Battery storage is the force behind renewable energy
Australia ranks among the world leaders in renewable energy output. From rooftops to large scale plants, solar power is a major contributor to the grid. Solar and wind combined have the capacity for over 6,000 megawatts nationwide and growing. Hydro power is so plentiful, some companies are even harvesting ocean wave and tidal energy. There’s so much commitment to renewable energy that South Australia, Tasmania, and the ACT could be using 100 per cent renewables in the next few years. What makes all that clean, renewable energy such a force is the vast capacity for battery storage. Without it, solar energy would be no good at night or on cloudy days, and some places would have electricity only on windy days. Simply put, batteries are what make investment in renewables worthwhile.
Tesla big battery
It’s been a year and a half since Tesla installed its first big battery at Hornsdale, SA. The $95 million project will have paid for itself in the next few years via the sale of stored electricity and ancillary services. What’s more, the world’s biggest lithium-ion battery — actually hundreds of Tesla Powerpacks — has revolutionised an industry that will attract $900 billion of investment worldwide by 2040. The battery — owned and operated by Neoen Australia — stores 129MW hours and sends electricity into the grid at 100MW. It saved an estimated $57 million last year compared to prior energy costs.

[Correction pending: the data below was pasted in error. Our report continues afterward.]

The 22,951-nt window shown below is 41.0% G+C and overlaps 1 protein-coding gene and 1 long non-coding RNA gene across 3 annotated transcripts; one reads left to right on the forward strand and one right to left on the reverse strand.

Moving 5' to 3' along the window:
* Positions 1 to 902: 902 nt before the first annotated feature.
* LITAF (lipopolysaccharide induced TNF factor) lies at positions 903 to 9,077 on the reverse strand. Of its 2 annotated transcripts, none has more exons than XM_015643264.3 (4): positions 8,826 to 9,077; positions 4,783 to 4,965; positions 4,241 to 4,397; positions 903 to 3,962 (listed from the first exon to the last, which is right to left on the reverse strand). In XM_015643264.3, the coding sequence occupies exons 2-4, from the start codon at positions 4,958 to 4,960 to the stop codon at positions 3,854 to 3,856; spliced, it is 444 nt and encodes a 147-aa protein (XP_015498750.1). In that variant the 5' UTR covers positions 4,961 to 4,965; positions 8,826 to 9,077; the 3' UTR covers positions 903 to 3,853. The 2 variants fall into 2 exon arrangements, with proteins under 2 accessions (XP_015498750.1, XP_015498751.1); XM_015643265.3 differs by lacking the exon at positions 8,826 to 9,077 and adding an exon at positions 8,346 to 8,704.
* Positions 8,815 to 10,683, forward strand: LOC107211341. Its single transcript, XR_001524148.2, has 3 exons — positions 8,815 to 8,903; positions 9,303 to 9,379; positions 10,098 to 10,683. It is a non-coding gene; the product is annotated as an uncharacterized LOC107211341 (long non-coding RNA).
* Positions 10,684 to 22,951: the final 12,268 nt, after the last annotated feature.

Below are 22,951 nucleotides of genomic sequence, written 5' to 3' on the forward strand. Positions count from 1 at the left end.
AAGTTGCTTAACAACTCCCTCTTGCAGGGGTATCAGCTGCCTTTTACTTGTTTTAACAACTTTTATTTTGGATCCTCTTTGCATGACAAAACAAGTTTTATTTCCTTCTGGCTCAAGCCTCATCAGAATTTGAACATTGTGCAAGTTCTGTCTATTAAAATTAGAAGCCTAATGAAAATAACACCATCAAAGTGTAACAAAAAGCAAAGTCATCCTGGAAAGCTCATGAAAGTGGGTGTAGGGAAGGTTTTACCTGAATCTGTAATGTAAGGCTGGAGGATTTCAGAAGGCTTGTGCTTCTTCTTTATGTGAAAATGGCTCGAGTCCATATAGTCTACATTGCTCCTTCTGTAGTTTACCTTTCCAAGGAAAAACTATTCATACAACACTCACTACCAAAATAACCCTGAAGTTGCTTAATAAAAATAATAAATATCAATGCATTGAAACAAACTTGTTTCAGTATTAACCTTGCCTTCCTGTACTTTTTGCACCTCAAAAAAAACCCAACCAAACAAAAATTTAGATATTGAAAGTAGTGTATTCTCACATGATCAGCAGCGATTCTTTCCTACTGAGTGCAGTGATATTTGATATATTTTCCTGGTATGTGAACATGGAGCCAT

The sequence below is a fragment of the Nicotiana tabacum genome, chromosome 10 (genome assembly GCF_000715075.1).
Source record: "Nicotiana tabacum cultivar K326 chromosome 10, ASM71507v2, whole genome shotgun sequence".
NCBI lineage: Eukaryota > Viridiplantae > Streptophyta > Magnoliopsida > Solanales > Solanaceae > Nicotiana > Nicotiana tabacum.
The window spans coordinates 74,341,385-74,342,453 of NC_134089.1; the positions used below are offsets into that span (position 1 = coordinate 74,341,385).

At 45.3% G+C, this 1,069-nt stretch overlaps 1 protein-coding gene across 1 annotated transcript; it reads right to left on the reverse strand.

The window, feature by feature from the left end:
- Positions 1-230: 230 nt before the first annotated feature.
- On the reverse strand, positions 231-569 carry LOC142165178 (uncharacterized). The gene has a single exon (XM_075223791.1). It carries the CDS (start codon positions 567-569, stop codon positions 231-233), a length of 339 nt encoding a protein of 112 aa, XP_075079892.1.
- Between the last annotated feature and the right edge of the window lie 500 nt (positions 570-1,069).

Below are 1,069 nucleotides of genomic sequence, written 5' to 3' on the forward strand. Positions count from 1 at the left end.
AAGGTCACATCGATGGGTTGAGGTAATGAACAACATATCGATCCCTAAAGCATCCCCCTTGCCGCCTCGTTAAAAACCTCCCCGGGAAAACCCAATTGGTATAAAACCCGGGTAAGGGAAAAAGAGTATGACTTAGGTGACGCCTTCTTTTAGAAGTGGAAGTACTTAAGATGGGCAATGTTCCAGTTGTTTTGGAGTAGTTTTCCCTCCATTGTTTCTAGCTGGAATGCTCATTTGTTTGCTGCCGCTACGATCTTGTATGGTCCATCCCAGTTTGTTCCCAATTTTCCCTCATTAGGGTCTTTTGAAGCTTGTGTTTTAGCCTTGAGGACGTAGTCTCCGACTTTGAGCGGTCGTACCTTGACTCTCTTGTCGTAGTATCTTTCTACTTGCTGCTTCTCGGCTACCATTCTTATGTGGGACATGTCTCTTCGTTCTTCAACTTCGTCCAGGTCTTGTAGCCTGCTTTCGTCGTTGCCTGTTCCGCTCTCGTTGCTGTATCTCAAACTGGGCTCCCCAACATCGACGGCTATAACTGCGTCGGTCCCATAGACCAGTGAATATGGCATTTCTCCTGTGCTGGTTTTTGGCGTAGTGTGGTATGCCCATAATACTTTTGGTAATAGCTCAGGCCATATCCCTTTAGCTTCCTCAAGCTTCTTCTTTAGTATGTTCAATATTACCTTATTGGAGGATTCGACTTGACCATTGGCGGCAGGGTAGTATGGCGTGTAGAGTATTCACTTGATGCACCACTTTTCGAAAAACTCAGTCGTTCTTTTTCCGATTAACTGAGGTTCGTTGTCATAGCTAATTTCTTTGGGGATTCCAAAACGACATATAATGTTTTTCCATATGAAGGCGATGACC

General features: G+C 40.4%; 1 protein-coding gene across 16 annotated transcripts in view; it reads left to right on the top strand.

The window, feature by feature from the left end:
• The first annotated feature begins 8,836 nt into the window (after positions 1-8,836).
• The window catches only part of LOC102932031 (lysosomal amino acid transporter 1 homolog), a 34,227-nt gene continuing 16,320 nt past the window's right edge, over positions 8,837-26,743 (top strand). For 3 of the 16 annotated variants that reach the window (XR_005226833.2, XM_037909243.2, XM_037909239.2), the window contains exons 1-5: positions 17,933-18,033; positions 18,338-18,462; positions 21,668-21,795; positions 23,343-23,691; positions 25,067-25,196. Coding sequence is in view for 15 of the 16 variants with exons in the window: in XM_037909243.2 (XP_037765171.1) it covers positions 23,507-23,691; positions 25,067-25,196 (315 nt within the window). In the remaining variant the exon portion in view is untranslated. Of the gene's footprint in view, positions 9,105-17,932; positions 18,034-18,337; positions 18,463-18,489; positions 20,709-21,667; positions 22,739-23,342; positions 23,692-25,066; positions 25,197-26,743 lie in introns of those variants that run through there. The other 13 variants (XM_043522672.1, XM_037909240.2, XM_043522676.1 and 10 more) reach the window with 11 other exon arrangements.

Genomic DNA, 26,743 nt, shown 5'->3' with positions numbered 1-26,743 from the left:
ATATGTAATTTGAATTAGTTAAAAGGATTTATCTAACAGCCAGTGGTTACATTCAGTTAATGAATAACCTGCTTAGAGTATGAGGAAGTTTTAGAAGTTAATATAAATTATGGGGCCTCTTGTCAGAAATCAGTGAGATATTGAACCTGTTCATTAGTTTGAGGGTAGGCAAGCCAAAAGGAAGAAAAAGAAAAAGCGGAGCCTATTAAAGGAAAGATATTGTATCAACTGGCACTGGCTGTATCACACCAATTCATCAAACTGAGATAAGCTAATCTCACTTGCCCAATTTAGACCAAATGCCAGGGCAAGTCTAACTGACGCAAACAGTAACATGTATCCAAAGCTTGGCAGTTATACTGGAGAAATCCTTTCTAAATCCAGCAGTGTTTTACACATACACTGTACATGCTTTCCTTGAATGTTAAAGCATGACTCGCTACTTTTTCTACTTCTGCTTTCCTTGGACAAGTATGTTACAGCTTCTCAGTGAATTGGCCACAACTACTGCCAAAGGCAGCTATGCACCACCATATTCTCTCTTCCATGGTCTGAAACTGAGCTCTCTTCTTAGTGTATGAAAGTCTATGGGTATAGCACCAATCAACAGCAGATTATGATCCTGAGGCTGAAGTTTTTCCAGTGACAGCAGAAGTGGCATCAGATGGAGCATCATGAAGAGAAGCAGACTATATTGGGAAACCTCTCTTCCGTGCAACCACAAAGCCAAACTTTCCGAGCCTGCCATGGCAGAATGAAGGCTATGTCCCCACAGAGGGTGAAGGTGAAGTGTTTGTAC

The Hornsdale Power Reserve entered the scene at a time when South Australia was experiencing frequent blackouts and has stabilised the grid, keeping power flowing last August when lightning strikes caused outages in the rest of the country. “Reviewing the data from Hornsdale Power Reserve’s first year of operation has given us real insights into the capabilities of this new technology, including how these fast response systems can help improve stability, reduce the likelihood of load-shedding events, and contribute to the reduction in wholesale prices,” Aurecon managing director Paul Gleeson told Electrek. “The data is telling us that these fast response systems can help us optimise the way Australian’s energy system works.”
The biggest testimonial to the big battery’s effectiveness is that since the fourth quarter of 2018, three more large-scale storage systems have gone online: Tesla’s 25MW/50MWh facility at Gannawarra, the 30MW/30MWh Ballarat Energy Storage System operated by EnergyAustralia, and a 30MW/8MWh Energy Storage for Commercial Renewable Integration (ESCRI) project at Dalrymple North. “Solar plus storage is a ‘category killer,’” John Cole, CEO of Edify Energy, which oversaw the construction at Gannawarra, told Renew Economy. “The entire sector is aware of the potential for storage projects to not only provide invaluable services to the market and the grid, but also to enable the roll out of more and more clean and cheap renewable energy.”
Battery of the Nation